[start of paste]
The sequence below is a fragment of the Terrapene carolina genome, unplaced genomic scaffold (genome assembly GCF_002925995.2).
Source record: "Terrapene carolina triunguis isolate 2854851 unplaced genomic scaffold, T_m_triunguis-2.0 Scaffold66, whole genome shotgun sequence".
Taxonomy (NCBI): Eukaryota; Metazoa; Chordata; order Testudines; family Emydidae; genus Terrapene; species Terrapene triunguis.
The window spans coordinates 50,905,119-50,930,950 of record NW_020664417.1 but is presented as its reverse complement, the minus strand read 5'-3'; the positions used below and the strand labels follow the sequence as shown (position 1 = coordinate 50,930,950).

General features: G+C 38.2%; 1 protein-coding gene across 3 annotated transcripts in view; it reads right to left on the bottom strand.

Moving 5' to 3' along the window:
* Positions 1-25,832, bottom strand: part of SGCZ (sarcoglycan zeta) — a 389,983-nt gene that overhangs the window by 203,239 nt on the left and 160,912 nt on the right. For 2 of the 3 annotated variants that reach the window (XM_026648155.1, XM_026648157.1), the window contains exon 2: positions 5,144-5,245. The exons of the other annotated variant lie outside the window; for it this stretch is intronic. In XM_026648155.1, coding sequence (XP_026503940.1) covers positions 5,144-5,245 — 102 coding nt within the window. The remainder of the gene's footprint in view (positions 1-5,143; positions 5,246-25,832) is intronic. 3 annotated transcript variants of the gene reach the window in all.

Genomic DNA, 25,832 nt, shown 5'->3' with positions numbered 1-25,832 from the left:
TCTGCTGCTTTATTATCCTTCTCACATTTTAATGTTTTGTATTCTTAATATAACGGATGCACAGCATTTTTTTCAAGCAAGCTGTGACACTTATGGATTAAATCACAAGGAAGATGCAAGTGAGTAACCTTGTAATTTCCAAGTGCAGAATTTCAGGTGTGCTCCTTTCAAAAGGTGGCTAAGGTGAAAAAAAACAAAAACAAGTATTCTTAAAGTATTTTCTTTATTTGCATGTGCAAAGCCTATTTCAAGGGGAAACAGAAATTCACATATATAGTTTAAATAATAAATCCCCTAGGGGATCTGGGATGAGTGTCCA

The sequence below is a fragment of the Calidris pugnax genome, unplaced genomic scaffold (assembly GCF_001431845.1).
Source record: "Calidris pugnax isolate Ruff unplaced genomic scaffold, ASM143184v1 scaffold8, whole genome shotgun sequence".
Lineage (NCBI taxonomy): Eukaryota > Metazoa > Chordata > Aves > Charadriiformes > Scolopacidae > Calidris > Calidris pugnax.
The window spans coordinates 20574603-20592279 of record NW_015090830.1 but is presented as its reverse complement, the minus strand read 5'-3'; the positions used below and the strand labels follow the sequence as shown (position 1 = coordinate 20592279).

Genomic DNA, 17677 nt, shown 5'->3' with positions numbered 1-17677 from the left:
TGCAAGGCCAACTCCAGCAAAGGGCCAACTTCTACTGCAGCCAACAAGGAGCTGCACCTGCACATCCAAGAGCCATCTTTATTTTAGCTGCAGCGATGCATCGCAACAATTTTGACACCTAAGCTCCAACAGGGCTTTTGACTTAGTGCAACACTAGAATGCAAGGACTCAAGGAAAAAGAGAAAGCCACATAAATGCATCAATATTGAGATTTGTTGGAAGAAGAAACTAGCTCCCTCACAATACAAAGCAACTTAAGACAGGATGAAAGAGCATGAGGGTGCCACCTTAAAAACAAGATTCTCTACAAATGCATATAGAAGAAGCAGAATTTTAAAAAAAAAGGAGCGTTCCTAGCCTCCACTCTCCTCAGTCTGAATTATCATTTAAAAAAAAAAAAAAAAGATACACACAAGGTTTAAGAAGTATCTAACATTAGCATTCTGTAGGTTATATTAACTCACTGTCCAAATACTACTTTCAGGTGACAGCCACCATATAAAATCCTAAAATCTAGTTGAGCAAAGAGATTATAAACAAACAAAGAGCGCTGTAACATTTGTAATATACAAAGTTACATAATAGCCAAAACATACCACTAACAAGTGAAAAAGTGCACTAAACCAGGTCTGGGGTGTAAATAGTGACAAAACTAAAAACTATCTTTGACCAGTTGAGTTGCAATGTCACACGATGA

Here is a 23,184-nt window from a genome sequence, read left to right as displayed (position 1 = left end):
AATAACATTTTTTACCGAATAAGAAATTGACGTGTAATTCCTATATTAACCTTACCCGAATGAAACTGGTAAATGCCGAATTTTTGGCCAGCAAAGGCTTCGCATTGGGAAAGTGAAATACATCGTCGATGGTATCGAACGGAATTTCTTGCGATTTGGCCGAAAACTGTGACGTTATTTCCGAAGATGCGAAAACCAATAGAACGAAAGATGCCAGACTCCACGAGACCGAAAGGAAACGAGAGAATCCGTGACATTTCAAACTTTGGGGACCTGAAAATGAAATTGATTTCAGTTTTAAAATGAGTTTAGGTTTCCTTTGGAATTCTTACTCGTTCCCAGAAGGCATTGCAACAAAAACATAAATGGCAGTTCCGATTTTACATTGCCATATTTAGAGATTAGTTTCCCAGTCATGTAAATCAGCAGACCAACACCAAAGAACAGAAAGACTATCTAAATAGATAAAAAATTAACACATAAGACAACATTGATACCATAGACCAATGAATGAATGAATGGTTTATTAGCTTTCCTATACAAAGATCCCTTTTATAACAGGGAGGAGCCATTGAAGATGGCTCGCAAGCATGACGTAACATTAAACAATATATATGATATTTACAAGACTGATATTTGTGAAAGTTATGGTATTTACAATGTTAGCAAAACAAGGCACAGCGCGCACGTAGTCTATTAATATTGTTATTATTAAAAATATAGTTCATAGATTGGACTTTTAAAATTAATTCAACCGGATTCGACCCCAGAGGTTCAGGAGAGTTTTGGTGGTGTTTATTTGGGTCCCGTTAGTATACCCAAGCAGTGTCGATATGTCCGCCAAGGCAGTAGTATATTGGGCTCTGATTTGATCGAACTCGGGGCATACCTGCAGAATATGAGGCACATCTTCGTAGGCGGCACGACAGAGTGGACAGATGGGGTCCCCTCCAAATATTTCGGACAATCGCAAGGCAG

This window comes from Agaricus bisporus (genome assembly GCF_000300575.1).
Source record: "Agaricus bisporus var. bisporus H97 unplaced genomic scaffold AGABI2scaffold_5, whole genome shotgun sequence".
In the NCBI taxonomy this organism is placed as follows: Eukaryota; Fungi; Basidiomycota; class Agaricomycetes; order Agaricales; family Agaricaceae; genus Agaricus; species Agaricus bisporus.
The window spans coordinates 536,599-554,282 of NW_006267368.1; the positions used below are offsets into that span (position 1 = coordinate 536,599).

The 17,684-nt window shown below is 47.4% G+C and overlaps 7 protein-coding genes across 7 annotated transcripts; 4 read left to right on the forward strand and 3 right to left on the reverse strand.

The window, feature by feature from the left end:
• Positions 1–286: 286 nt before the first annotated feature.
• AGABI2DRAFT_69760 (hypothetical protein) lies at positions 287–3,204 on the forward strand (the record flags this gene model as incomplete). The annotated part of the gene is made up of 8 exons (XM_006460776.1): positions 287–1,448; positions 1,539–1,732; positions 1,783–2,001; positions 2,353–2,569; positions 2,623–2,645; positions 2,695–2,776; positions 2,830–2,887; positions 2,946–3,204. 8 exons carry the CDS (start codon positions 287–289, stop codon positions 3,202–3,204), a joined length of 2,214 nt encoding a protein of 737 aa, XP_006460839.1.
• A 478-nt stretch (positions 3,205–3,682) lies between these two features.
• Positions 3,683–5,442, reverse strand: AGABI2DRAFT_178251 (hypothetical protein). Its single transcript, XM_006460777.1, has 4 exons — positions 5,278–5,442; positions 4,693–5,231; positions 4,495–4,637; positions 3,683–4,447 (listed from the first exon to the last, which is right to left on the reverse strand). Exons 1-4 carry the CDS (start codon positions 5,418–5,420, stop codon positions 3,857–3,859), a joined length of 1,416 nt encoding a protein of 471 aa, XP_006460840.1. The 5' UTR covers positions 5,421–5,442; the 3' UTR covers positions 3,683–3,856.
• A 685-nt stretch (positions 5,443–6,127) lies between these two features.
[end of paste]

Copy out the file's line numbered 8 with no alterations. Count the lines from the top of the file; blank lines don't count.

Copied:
Genomic DNA, 25,832 nt, shown 5'->3' with positions numbered 1-25,832 from the left: